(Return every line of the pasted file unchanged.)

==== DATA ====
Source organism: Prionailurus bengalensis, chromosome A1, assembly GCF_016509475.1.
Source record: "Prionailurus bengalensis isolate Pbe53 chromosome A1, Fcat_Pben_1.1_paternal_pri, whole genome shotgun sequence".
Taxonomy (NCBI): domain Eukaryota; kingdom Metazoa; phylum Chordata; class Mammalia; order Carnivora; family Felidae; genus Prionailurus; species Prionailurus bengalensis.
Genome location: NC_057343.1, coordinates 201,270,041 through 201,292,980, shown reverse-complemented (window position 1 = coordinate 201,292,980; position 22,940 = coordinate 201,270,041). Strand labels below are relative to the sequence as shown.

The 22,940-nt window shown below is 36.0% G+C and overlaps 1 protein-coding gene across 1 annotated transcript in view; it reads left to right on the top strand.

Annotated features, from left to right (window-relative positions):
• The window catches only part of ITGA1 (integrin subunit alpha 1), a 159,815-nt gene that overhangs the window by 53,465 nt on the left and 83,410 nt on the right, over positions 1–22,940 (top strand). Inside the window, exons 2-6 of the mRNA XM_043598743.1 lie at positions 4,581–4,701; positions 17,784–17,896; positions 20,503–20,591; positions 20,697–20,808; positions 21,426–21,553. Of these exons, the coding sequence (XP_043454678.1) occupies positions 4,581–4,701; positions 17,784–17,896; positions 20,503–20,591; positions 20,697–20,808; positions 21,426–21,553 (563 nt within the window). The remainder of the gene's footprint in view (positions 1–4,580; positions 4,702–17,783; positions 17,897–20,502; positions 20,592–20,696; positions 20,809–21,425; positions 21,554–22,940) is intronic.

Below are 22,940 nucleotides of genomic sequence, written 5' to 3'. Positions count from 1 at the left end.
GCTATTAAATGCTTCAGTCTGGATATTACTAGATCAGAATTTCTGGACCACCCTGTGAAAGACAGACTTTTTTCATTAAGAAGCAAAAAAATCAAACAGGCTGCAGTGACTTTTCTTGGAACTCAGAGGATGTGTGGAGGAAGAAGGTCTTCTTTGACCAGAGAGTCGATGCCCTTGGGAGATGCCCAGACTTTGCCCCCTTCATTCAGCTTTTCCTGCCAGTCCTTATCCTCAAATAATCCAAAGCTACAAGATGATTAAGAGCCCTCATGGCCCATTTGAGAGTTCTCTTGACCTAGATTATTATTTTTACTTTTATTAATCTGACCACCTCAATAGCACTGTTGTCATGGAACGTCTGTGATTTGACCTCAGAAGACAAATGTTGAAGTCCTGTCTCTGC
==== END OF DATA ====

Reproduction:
Source organism: Prionailurus bengalensis, chromosome A1, assembly GCF_016509475.1.
Source record: "Prionailurus bengalensis isolate Pbe53 chromosome A1, Fcat_Pben_1.1_paternal_pri, whole genome shotgun sequence".
Taxonomy (NCBI): domain Eukaryota; kingdom Metazoa; phylum Chordata; class Mammalia; order Carnivora; family Felidae; genus Prionailurus; species Prionailurus bengalensis.
Genome location: NC_057343.1, coordinates 201,270,041 through 201,292,980, shown reverse-complemented (window position 1 = coordinate 201,292,980; position 22,940 = coordinate 201,270,041). Strand labels below are relative to the sequence as shown.

The 22,940-nt window shown below is 36.0% G+C and overlaps 1 protein-coding gene across 1 annotated transcript in view; it reads left to right on the top strand.

Annotated features, from left to right (window-relative positions):
• The window catches only part of ITGA1 (integrin subunit alpha 1), a 159,815-nt gene that overhangs the window by 53,465 nt on the left and 83,410 nt on the right, over positions 1–22,940 (top strand). Inside the window, exons 2-6 of the mRNA XM_043598743.1 lie at positions 4,581–4,701; positions 17,784–17,896; positions 20,503–20,591; positions 20,697–20,808; positions 21,426–21,553. Of these exons, the coding sequence (XP_043454678.1) occupies positions 4,581–4,701; positions 17,784–17,896; positions 20,503–20,591; positions 20,697–20,808; positions 21,426–21,553 (563 nt within the window). The remainder of the gene's footprint in view (positions 1–4,580; positions 4,702–17,783; positions 17,897–20,502; positions 20,592–20,696; positions 20,809–21,425; positions 21,554–22,940) is intronic.

Below are 22,940 nucleotides of genomic sequence, written 5' to 3'. Positions count from 1 at the left end.
GCTATTAAATGCTTCAGTCTGGATATTACTAGATCAGAATTTCTGGACCACCCTGTGAAAGACAGACTTTTTTCATTAAGAAGCAAAAAAATCAAACAGGCTGCAGTGACTTTTCTTGGAACTCAGAGGATGTGTGGAGGAAGAAGGTCTTCTTTGACCAGAGAGTCGATGCCCTTGGGAGATGCCCAGACTTTGCCCCCTTCATTCAGCTTTTCCTGCCAGTCCTTATCCTCAAATAATCCAAAGCTACAAGATGATTAAGAGCCCTCATGGCCCATTTGAGAGTTCTCTTGACCTAGATTATTATTTTTACTTTTATTAATCTGACCACCTCAATAGCACTGTTGTCATGGAACGTCTGTGATTTGACCTCAGAAGACAAATGTTGAAGTCCTGTCTCTGC